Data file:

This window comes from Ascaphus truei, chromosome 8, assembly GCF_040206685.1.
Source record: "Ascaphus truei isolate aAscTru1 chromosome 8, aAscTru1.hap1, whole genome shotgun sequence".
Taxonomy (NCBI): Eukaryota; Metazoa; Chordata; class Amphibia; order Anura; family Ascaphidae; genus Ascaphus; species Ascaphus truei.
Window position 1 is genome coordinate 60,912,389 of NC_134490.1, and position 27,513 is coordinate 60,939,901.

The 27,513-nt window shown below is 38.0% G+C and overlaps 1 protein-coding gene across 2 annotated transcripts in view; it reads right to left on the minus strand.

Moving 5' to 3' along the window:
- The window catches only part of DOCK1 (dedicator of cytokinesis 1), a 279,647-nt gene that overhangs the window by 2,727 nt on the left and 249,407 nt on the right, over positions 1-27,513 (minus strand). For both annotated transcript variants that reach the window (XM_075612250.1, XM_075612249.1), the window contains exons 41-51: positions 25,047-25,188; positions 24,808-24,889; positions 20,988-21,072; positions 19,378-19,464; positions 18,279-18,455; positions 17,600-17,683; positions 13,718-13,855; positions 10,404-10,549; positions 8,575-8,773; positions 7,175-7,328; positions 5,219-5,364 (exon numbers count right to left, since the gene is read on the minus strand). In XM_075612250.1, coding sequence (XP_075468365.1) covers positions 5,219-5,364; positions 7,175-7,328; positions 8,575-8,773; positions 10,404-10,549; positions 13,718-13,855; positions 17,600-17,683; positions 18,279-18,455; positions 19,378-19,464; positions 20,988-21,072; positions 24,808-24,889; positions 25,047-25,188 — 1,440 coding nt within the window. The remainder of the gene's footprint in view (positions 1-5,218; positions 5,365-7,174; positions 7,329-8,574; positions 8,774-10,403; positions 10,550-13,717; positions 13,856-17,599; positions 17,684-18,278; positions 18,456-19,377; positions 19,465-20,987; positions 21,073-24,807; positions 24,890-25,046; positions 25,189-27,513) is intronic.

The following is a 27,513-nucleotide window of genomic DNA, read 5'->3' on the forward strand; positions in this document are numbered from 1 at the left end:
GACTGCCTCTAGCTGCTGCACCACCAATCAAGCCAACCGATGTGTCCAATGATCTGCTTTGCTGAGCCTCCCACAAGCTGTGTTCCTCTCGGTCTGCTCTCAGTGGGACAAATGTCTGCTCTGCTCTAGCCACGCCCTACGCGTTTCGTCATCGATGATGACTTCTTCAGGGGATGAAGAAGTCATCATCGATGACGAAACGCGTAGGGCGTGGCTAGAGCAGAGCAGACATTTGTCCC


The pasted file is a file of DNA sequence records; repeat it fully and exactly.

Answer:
This window comes from Ascaphus truei, chromosome 8, assembly GCF_040206685.1.
Source record: "Ascaphus truei isolate aAscTru1 chromosome 8, aAscTru1.hap1, whole genome shotgun sequence".
Taxonomy (NCBI): Eukaryota; Metazoa; Chordata; class Amphibia; order Anura; family Ascaphidae; genus Ascaphus; species Ascaphus truei.
Window position 1 is genome coordinate 60,912,389 of NC_134490.1, and position 27,513 is coordinate 60,939,901.

The 27,513-nt window shown below is 38.0% G+C and overlaps 1 protein-coding gene across 2 annotated transcripts in view; it reads right to left on the minus strand.

Moving 5' to 3' along the window:
- The window catches only part of DOCK1 (dedicator of cytokinesis 1), a 279,647-nt gene that overhangs the window by 2,727 nt on the left and 249,407 nt on the right, over positions 1-27,513 (minus strand). For both annotated transcript variants that reach the window (XM_075612250.1, XM_075612249.1), the window contains exons 41-51: positions 25,047-25,188; positions 24,808-24,889; positions 20,988-21,072; positions 19,378-19,464; positions 18,279-18,455; positions 17,600-17,683; positions 13,718-13,855; positions 10,404-10,549; positions 8,575-8,773; positions 7,175-7,328; positions 5,219-5,364 (exon numbers count right to left, since the gene is read on the minus strand). In XM_075612250.1, coding sequence (XP_075468365.1) covers positions 5,219-5,364; positions 7,175-7,328; positions 8,575-8,773; positions 10,404-10,549; positions 13,718-13,855; positions 17,600-17,683; positions 18,279-18,455; positions 19,378-19,464; positions 20,988-21,072; positions 24,808-24,889; positions 25,047-25,188 — 1,440 coding nt within the window. The remainder of the gene's footprint in view (positions 1-5,218; positions 5,365-7,174; positions 7,329-8,574; positions 8,774-10,403; positions 10,550-13,717; positions 13,856-17,599; positions 17,684-18,278; positions 18,456-19,377; positions 19,465-20,987; positions 21,073-24,807; positions 24,890-25,046; positions 25,189-27,513) is intronic.

The following is a 27,513-nucleotide window of genomic DNA, read 5'->3' on the forward strand; positions in this document are numbered from 1 at the left end:
GACTGCCTCTAGCTGCTGCACCACCAATCAAGCCAACCGATGTGTCCAATGATCTGCTTTGCTGAGCCTCCCACAAGCTGTGTTCCTCTCGGTCTGCTCTCAGTGGGACAAATGTCTGCTCTGCTCTAGCCACGCCCTACGCGTTTCGTCATCGATGATGACTTCTTCAGGGGATGAAGAAGTCATCATCGATGACGAAACGCGTAGGGCGTGGCTAGAGCAGAGCAGACATTTGTCCC